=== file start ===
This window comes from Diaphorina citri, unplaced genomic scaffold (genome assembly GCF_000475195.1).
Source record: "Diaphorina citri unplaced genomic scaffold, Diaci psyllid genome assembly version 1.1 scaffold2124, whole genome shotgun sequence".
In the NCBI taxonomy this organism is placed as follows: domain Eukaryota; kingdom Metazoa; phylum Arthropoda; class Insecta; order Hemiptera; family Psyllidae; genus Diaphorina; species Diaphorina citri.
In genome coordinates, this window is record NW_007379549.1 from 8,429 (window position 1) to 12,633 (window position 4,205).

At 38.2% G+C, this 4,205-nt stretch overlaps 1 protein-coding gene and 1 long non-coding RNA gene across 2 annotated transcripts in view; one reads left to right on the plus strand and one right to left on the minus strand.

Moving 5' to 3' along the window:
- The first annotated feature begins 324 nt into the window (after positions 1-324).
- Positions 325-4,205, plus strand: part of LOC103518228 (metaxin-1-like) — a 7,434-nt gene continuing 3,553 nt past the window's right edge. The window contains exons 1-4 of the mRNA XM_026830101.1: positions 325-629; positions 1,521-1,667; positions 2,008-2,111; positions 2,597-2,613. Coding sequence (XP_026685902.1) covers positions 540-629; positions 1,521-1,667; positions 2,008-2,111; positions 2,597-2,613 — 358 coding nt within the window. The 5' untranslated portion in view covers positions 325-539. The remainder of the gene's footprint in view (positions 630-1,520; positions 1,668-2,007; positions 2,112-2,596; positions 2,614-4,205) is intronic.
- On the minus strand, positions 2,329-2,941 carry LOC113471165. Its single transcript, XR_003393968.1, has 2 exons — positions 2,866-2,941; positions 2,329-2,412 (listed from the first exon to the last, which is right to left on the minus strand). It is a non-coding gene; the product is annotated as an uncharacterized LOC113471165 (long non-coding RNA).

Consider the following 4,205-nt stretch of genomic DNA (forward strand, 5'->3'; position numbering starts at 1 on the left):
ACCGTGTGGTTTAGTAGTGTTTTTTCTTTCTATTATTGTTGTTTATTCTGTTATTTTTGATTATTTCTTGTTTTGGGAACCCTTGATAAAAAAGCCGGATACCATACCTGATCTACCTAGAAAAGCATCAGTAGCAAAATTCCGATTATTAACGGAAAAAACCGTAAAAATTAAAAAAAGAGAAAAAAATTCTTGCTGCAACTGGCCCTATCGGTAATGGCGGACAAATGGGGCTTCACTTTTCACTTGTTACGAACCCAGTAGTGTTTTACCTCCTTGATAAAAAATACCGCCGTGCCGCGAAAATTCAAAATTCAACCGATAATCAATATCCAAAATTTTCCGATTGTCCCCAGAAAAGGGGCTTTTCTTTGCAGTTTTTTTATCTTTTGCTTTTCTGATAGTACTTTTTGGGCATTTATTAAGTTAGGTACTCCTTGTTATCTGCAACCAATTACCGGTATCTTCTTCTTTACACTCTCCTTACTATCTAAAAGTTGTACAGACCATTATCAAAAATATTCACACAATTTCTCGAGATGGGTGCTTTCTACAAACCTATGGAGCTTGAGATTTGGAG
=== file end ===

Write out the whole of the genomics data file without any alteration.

This window comes from Diaphorina citri, unplaced genomic scaffold (genome assembly GCF_000475195.1).
Source record: "Diaphorina citri unplaced genomic scaffold, Diaci psyllid genome assembly version 1.1 scaffold2124, whole genome shotgun sequence".
In the NCBI taxonomy this organism is placed as follows: domain Eukaryota; kingdom Metazoa; phylum Arthropoda; class Insecta; order Hemiptera; family Psyllidae; genus Diaphorina; species Diaphorina citri.
In genome coordinates, this window is record NW_007379549.1 from 8,429 (window position 1) to 12,633 (window position 4,205).

At 38.2% G+C, this 4,205-nt stretch overlaps 1 protein-coding gene and 1 long non-coding RNA gene across 2 annotated transcripts in view; one reads left to right on the plus strand and one right to left on the minus strand.

Moving 5' to 3' along the window:
- The first annotated feature begins 324 nt into the window (after positions 1-324).
- Positions 325-4,205, plus strand: part of LOC103518228 (metaxin-1-like) — a 7,434-nt gene continuing 3,553 nt past the window's right edge. The window contains exons 1-4 of the mRNA XM_026830101.1: positions 325-629; positions 1,521-1,667; positions 2,008-2,111; positions 2,597-2,613. Coding sequence (XP_026685902.1) covers positions 540-629; positions 1,521-1,667; positions 2,008-2,111; positions 2,597-2,613 — 358 coding nt within the window. The 5' untranslated portion in view covers positions 325-539. The remainder of the gene's footprint in view (positions 630-1,520; positions 1,668-2,007; positions 2,112-2,596; positions 2,614-4,205) is intronic.
- On the minus strand, positions 2,329-2,941 carry LOC113471165. Its single transcript, XR_003393968.1, has 2 exons — positions 2,866-2,941; positions 2,329-2,412 (listed from the first exon to the last, which is right to left on the minus strand). It is a non-coding gene; the product is annotated as an uncharacterized LOC113471165 (long non-coding RNA).

Consider the following 4,205-nt stretch of genomic DNA (forward strand, 5'->3'; position numbering starts at 1 on the left):
ACCGTGTGGTTTAGTAGTGTTTTTTCTTTCTATTATTGTTGTTTATTCTGTTATTTTTGATTATTTCTTGTTTTGGGAACCCTTGATAAAAAAGCCGGATACCATACCTGATCTACCTAGAAAAGCATCAGTAGCAAAATTCCGATTATTAACGGAAAAAACCGTAAAAATTAAAAAAAGAGAAAAAAATTCTTGCTGCAACTGGCCCTATCGGTAATGGCGGACAAATGGGGCTTCACTTTTCACTTGTTACGAACCCAGTAGTGTTTTACCTCCTTGATAAAAAATACCGCCGTGCCGCGAAAATTCAAAATTCAACCGATAATCAATATCCAAAATTTTCCGATTGTCCCCAGAAAAGGGGCTTTTCTTTGCAGTTTTTTTATCTTTTGCTTTTCTGATAGTACTTTTTGGGCATTTATTAAGTTAGGTACTCCTTGTTATCTGCAACCAATTACCGGTATCTTCTTCTTTACACTCTCCTTACTATCTAAAAGTTGTACAGACCATTATCAAAAATATTCACACAATTTCTCGAGATGGGTGCTTTCTACAAACCTATGGAGCTTGAGATTTGGAG